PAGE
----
powertools

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Nice - all good and all but the EU is NO LONGER JUST ABOUT THE SINGLE MARKET.

If it was we would still be part of it - and I would have voted to STAY, abd I'm pretty confident most other brexiters would have as well - but the reality is it isn't, just the SM and hasn't been for quite some time, or would you care to explain why there are still several countries that have only "one foot" inside the EU door and the other one firmly out. They joined after us, saw that they only wanted the "single market" bit and ignored the rest.

We would have liked a renegotiated agreement where we had the same deal, but the EU - in thier "infinite wisdom", and I use the term very loosly, decided it was stay or leave, with nothint else on the table, hoping to call our bluff, well, they lost and are now being asshats about it.

Tell me again how the "the EU are our friends".

Those leading the EU are idiots, they SHOULD have just allowed the UK to move to a similar deal and kept the trade, but they didn't for fear that many other countries would follow suit EVEN THOUGH THAT WAS THE ENTIRE REASON FOR IT'S CREATION IN THE FIRST PLACE, and they would have lost thier other forms of leverage, and benefits like free travel of people, including all those leaving thier countries, because they own economies are failing and come to the UK and Germany for work.

It gave them an easy reason not to do much about it, AND those people working outside France and Spain and Poland, were still sending oney earned in the UK back to thier home countries, thus sucking even more life out of the UK - which they were perfecty happy about.

And no, I don't beleive there are more UK people working in the EU than the other way around, thus the "money funnel" is to our benefit, not by a mile.

The EU has been treating the UK as a resource to be mined until empty, our fishing, our jobs, our housing, our schools and our NHS.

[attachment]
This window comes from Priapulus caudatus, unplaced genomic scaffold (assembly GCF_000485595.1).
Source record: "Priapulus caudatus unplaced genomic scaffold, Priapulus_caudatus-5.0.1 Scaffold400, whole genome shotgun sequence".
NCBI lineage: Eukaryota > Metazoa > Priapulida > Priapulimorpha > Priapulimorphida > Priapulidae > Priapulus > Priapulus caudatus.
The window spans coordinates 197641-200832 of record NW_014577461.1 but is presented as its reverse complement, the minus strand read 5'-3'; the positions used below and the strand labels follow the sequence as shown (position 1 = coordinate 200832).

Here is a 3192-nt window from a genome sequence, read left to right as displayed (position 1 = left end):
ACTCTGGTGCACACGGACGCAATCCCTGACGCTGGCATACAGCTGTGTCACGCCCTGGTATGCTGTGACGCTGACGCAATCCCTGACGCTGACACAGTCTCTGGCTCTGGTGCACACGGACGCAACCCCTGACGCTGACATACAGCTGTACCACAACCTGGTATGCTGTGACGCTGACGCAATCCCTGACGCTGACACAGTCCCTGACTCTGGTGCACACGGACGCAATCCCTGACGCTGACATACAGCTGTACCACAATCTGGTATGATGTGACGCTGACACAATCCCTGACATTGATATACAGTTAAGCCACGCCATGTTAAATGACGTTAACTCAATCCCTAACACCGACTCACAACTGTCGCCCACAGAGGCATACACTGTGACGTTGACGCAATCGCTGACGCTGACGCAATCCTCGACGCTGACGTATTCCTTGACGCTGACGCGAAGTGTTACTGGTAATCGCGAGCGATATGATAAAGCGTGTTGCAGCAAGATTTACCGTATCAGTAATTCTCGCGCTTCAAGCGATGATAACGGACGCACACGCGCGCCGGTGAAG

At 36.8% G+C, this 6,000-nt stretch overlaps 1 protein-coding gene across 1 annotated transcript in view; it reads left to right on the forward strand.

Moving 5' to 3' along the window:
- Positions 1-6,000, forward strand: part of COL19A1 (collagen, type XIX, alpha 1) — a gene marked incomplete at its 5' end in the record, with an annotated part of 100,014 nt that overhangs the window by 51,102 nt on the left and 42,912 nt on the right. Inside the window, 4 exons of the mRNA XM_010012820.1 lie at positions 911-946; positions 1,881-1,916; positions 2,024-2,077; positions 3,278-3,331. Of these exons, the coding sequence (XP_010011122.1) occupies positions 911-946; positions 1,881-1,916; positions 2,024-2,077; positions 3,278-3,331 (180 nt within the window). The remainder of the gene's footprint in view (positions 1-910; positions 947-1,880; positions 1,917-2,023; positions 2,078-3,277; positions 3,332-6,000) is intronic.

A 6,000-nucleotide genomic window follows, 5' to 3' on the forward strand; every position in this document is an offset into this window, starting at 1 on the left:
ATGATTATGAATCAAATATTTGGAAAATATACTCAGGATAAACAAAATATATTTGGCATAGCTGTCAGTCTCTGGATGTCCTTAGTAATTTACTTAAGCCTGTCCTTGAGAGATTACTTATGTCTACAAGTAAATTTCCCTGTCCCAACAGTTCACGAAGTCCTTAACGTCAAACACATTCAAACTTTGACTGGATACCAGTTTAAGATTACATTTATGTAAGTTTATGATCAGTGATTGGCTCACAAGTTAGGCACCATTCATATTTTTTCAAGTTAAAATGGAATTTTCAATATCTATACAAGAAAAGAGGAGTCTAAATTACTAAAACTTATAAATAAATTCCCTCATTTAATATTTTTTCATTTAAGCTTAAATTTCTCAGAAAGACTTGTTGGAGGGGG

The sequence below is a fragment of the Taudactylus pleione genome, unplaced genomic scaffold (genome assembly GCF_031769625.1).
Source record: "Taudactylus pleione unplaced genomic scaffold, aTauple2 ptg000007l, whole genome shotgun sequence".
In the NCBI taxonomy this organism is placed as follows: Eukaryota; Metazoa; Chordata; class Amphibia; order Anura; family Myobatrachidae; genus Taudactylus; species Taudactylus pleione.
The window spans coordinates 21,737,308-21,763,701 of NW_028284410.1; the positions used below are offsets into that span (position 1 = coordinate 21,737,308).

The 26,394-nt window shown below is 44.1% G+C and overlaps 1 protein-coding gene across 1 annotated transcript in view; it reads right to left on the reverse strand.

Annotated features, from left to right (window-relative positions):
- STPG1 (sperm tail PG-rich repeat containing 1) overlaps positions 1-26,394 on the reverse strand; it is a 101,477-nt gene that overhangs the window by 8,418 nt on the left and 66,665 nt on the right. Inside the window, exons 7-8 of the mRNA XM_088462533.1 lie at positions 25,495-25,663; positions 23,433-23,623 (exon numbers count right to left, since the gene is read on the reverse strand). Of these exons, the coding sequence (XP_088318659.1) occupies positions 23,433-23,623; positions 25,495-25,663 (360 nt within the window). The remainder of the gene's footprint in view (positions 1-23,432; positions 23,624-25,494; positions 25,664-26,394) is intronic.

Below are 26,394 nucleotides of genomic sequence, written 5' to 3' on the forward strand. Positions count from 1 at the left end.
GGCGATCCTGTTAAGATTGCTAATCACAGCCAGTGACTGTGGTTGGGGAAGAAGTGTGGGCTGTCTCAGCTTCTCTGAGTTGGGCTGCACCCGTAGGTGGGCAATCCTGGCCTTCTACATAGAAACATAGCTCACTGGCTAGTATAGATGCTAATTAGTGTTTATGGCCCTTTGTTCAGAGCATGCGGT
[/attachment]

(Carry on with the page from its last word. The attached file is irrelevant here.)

They told us we had to keep OUR borders open so that those that would otherwise live in Spain or France or Germany, come here instead where it was historically much easier for them to get all the benefits of a first world nation.

I firmly beleive the EU in it's current form WILL fail, because "the plan" is too at odds with many of the member nations needs.

It should have just stuck to the single market - but Germany (as usual) got greedy.

All very good points that I could not have explained but I am afraid that the remainers won't reply.
THere is no way that I would have voted for trading problems but there is no way I would have voted remain with all the other things that we have to accept in order to continue with a sensible trading relationship.
 

RobinBHM

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still several countries that have only "one foot" inside the EU door and the other one firmly out. They joined after us, saw that they only wanted the "single market" bit and ignored the rest.
that isnt really true -but a handy strawman argument.

the only countries in the Single Market but not full membership are: Iceland, Liechtenstein and Norway. All are tiny economies and have no worthwhile comparisons to make.